The Draft Code outlines a framework for how negotiations will take place between news media businesses and Google and Facebook to secure payment for the inclusion of news content on the platforms' services, including using final offer arbitration (FOA) if an agreement is not reached after three months of formal negotiations and mediation. FOA, used in a range of commercial contexts but perhaps best known for its use in Major League Baseball salary disputes, is where the arbitrator chooses one of the parties' 'final proposals' on a disputed issue.
The Draft Code also proposes minimum standards of conduct for Google and Facebook, including:
- an obligation on both digital platforms and registered news media businesses to facilitate open communication between the digital platform and the registered new media business;
- an obligation on digital platforms to provide advance notice of an algorithmic change where that change is likely to materially affect news businesses’ referral traffic;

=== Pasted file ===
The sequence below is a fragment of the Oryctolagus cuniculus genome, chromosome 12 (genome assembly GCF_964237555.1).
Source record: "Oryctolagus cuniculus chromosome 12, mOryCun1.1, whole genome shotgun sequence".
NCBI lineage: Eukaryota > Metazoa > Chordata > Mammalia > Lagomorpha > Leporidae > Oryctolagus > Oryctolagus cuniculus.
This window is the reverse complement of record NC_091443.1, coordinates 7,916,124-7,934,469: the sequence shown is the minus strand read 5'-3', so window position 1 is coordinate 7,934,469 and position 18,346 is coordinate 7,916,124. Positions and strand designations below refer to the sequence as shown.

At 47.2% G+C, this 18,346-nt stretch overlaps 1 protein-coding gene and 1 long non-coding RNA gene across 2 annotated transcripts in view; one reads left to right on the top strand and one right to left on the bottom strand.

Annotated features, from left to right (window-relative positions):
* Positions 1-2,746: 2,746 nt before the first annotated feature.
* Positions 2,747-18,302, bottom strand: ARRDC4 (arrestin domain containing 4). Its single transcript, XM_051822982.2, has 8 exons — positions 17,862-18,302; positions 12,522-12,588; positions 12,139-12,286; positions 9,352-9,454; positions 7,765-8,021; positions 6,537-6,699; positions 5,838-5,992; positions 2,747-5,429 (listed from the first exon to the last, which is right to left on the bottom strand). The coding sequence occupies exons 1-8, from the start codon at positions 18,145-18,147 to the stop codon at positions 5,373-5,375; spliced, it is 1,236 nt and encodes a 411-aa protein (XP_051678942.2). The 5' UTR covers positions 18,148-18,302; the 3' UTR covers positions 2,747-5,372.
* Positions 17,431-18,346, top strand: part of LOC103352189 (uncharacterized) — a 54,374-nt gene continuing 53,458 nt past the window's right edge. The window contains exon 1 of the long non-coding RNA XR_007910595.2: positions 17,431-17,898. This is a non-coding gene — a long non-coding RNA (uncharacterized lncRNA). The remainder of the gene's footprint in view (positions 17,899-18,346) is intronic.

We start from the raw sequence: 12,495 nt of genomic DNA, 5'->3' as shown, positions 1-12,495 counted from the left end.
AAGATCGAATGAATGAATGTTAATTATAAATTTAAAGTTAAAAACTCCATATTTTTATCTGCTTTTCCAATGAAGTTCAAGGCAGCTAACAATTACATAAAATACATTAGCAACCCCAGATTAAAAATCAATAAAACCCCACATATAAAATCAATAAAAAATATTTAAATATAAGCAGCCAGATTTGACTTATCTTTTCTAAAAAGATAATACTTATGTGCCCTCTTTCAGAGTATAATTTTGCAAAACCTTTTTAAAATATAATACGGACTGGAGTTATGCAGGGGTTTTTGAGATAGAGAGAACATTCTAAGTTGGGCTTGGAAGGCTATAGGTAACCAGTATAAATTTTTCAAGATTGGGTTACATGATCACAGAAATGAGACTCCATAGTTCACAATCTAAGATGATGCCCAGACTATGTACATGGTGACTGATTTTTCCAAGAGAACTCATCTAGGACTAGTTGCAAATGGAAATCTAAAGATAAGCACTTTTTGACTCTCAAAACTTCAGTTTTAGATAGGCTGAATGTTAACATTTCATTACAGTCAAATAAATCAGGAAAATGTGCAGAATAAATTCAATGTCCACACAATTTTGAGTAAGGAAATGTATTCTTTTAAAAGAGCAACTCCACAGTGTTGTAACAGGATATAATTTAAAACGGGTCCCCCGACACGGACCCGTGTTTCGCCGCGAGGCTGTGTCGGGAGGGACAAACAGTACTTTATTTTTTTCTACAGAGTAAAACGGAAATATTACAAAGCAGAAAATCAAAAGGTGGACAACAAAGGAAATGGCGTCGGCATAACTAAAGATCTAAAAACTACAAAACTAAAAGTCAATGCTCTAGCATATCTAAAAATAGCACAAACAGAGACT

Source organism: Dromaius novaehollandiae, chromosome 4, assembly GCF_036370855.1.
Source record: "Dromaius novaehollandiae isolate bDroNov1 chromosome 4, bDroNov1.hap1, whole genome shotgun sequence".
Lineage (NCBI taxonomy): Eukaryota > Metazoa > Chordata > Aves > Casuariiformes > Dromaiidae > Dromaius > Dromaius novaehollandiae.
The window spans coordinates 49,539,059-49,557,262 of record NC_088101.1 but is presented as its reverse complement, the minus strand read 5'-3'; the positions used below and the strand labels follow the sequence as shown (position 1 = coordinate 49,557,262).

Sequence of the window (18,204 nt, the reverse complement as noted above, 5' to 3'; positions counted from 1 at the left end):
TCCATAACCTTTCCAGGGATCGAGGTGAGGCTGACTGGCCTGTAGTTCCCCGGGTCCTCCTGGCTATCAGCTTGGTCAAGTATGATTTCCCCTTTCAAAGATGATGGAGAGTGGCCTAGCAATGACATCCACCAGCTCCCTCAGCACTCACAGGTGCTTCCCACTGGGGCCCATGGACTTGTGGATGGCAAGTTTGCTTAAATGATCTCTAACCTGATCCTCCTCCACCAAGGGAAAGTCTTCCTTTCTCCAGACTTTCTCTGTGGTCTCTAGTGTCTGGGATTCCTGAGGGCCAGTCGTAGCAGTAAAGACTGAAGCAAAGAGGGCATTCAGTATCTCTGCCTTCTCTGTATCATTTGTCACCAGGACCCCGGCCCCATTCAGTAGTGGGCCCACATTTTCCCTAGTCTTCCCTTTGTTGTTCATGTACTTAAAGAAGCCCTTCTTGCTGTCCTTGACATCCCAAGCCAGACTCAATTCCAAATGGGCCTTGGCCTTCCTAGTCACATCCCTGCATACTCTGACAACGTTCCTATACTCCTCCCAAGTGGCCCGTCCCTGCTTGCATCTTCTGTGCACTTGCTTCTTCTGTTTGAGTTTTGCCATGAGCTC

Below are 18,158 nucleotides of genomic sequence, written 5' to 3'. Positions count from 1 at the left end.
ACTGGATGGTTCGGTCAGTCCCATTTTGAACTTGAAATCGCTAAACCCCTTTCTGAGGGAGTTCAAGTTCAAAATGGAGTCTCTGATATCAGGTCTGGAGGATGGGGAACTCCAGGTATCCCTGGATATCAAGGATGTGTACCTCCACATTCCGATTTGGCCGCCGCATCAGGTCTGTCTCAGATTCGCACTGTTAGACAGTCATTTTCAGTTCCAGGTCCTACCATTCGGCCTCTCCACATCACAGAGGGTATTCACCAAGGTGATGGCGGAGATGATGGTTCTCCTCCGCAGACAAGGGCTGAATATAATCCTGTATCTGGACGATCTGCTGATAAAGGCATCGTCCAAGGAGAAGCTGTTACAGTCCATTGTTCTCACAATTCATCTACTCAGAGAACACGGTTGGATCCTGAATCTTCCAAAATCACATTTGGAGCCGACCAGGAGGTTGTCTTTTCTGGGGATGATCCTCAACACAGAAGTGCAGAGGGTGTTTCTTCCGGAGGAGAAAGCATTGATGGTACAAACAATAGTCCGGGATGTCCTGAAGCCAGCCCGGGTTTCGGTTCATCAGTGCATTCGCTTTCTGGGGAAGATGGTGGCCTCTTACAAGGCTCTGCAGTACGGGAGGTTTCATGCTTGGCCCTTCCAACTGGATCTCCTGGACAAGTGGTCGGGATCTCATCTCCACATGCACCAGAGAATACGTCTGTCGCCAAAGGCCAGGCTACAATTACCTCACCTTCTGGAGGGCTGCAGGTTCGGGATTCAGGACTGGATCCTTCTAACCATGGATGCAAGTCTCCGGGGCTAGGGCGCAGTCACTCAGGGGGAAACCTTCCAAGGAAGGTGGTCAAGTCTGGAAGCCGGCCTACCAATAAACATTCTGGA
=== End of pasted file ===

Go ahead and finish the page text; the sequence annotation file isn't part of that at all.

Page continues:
- an obligation on digital platforms to provide advance notice of substantial changes to the display and presentation of news;
- an obligation on digital platforms to provide information to news media businesses about the data Google and Facebook collect through users’ interactions with news on digital platforms;
- an obligation on digital platforms to publish proposals for recognising original news content on digital platforms;
- an obligation on digital platforms to provide flexible user comment moderation tools; and
- the option for news media businesses to prevent news content being included on any individual digital platform service.
Submissions on the Draft Code closed on 28 August 2020, with the code to be finalised soon thereafter. The ACCC will then make a recommendation for the implementation of the final code to the Government.
The Federal Court ordered HealthEngine to pay $2.9 million in penalties for breaches of the ACL in a decision handed down on 20 August 2020.
As Australia's largest online health marketplace, HealthEngine facilitates bookings between consumers and healthcare providers, and publishes customer reviews and ratings.
HealthEngine admitted to engaging in conduct that included: